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Givens teaches the times as well as the art
November 9, 1998
For their first assignment in her art history survey course, Jean Givens asks students to turn to their textbooks. The assignment is not to read the usual chapter or two, but to study how the book is organized and to think about other ways it could have been structured. It's typical of her approach to teaching: thoughtful and challenging.
During the next class, Givens, an associate professor of art history and a past recipient of a University Teaching Fellow award, engages her students in a lively dialogue about the different ways to organize the text. She encourages discussions like this, despite the large class size: 250 students.
Today's lesson is on Roman art and the Romans' use of illusion in paintings. Two slides, juxtaposed, flash onto a large screen. One of the slides is of a painted room in Villa of the Mysteries, a Roman building. The other depicts a painting of a garden in the home of the wife of Augustus Caesar.
"Do you see any connection between these two images?" asks Givens, pointing a laser at parts of each slide. A number of hands dart up. "They're trying to make you part of the scene," a student responds. "How?" asks Givens. More hands are raised.
The study of art history is a new experience for many students who have grown up on MTV and Nintendo. Givens, whose specialty is medieval art, understands this, and tries to make the subject matter in her courses - which may seem remote to some students - alive and relevant.
One of the ways she does this is by providing materials that include texts written in the periods the students are studying. "It breaks through the veil that separates us from them," Givens says. In today's class, Givens reads from a famous ancient work by Pliny, which is about artistic competition in creating illusion. A lively discussion ensues. Givens is delighted.
"The students hear people in the past talking about their own art, and they get a glimpse of what a historical document sounds like," Givens says "It's more interesting and quite moving to hear someone in the first century talking about the art of the time," she explains. It's also information that you can't get from a typical textbook.
"Textbooks are designed to be a point of entry and tend to be pretty simple," Givens says. So she prepares supplementary materials in both her lower and upper division courses that give students a better understanding of the context of the art work.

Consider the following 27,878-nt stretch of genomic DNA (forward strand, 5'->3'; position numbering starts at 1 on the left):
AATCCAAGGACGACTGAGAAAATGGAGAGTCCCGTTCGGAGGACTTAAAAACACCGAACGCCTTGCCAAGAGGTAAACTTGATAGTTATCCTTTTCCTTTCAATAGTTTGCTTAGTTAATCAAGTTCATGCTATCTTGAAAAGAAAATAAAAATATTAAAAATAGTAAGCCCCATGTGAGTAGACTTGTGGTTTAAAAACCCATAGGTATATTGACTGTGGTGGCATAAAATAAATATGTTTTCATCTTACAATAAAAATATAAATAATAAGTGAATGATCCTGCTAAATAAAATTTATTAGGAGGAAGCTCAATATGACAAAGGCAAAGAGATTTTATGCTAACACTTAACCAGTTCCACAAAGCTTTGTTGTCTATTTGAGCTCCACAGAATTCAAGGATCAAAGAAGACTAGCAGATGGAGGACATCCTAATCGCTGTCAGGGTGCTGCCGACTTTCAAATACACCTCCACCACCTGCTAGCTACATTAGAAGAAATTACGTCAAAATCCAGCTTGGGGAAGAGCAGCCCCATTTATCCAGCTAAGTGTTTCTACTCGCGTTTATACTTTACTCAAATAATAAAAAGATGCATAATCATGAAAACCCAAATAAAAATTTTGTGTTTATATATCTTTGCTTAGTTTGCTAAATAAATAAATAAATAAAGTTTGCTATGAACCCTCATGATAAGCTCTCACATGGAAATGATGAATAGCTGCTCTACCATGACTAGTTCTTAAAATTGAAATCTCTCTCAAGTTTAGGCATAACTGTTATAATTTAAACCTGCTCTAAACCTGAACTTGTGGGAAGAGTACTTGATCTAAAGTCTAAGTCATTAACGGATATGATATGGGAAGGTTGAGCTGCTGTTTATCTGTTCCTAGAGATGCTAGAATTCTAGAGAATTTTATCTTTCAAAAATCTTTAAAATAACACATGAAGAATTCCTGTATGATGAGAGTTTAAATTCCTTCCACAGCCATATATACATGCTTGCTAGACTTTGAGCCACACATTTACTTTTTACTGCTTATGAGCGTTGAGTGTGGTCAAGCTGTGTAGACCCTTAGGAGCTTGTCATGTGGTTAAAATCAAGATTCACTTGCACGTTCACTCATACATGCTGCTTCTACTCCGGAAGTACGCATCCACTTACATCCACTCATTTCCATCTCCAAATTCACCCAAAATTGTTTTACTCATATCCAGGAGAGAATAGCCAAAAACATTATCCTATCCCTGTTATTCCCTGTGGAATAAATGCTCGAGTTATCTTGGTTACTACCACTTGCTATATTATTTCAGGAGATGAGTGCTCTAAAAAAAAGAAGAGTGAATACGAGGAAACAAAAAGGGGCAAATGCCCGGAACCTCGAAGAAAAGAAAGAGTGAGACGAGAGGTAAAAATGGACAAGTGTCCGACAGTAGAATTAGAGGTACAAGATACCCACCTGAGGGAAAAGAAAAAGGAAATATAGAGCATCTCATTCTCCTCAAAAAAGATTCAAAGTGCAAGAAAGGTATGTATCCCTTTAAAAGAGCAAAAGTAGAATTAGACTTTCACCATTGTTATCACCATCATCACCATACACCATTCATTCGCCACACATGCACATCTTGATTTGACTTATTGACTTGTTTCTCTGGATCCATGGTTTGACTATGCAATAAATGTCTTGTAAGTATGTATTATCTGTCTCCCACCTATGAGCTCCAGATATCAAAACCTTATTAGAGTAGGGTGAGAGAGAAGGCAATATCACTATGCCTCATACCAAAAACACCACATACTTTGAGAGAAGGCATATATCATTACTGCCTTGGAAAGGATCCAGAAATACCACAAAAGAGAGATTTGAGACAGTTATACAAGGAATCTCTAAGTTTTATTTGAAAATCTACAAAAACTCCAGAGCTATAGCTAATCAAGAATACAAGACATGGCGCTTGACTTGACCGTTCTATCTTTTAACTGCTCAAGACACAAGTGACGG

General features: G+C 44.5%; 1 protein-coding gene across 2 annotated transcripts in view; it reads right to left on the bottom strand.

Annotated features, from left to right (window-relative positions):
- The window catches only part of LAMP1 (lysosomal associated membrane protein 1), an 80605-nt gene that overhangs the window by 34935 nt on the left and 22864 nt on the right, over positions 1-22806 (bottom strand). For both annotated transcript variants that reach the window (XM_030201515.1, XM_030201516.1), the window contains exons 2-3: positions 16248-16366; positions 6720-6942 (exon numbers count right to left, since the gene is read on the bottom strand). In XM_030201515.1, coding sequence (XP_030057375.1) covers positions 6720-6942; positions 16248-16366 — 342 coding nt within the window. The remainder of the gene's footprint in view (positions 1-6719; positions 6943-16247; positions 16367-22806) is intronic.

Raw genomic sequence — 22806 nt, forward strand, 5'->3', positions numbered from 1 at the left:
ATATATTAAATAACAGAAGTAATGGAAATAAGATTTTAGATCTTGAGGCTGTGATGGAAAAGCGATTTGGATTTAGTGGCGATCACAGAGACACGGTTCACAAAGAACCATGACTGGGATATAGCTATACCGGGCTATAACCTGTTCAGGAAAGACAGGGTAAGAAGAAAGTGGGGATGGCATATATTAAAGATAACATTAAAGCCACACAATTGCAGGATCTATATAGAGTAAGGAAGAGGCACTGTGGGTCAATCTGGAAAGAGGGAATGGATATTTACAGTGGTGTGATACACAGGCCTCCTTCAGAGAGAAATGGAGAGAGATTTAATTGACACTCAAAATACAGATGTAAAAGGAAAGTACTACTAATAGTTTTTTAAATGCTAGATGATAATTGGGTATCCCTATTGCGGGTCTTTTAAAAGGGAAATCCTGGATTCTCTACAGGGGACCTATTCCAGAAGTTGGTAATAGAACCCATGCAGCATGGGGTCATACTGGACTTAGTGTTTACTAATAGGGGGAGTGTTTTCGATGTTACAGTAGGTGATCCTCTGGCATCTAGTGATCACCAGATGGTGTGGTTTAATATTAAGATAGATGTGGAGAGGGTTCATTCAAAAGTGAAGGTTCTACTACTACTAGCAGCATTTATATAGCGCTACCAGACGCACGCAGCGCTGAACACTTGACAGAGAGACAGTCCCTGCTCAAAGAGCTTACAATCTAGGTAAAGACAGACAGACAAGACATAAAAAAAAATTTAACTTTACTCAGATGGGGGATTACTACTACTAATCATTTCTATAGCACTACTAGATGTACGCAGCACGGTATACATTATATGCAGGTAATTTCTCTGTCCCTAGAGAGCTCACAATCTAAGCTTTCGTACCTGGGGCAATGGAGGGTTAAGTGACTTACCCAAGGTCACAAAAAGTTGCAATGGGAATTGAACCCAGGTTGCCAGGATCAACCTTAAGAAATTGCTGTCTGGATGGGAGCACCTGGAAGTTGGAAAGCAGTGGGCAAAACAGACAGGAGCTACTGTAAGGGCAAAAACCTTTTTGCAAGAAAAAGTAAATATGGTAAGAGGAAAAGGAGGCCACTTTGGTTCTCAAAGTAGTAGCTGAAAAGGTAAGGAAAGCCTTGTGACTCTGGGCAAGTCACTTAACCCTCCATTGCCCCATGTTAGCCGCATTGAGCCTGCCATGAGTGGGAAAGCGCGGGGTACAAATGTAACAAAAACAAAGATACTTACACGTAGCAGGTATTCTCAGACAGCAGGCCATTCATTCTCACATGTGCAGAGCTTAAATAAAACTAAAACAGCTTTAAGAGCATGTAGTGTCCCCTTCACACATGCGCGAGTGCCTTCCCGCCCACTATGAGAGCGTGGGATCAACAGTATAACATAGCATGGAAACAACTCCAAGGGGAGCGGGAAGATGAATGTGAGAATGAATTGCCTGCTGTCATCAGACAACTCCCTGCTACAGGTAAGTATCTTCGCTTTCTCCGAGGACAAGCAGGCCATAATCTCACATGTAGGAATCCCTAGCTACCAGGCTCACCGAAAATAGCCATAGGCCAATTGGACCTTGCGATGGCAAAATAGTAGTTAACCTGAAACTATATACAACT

In her upper division courses particularly, Givens draws students' attention to the relationship between the artists and their patrons, exploring who controlled certain aspects of a process in a given situation. "I've looked at building records to see how the work force is divided up and how people in charge of sculpture are set apart from people building walls," she says. She also has her students read critical analyses "to help them understand that this is not a dead subject; that there are many debates within the field," she says. "They can see two mature scholars disagree about a subject and understand why the disagreement exists."
One of Givens' research interests, which she incorporates into her courses, is the issue of workshop practice: how the craft of image-making was actually pursued in the areas of medieval architectural and sculptural history. Givens examines questions of copying images.
For example, in the Middle Ages artists often would copy prior images, rather than create their own. "So if you were an artist given the task of making a statue of the Virgin and Child, it is very likely that one strategy for you would be to copy a prior image," she says. Her work on the subject relates to the observation of nature in medieval art.
"I've done a lot of research on carvings that look like this," says Givens, pointing to a photograph of a building with carvings of a variety of leaves. "My question is, did the artist make these images of specific plants based on a first-hand encounter with nature, or did he look at earlier works of art? We may never know for sure, but I try to explore the logical dimension of what this image can tell us about this craftsman's working practice."
Givens says the trend in art historical studies in the last generation has been toward studying art in the context of the time period, in its moment in history, as a source of information that tells us about the period. "We also need to be well informed about the period to understand the significance of the object," she adds. In that sense, the study is interdisciplinary, drawing on history, literature and politics.
Givens also teaches students that art history isn't just about the past. "Scholars are constantly digging up new finds." Such information is in a reader she has assembled that includes recent newspaper and magazine articles on new discoveries. "So they understand, particularly in the sphere of archaeology, that some very exciting and sometimes quite scandalous things have turned up," she notes.
Givens conveys that excitement to her students "with the message that if we were to try to write our textbook 10 years from now, we'd probably write it differently to accommodate the new things we now know," she says.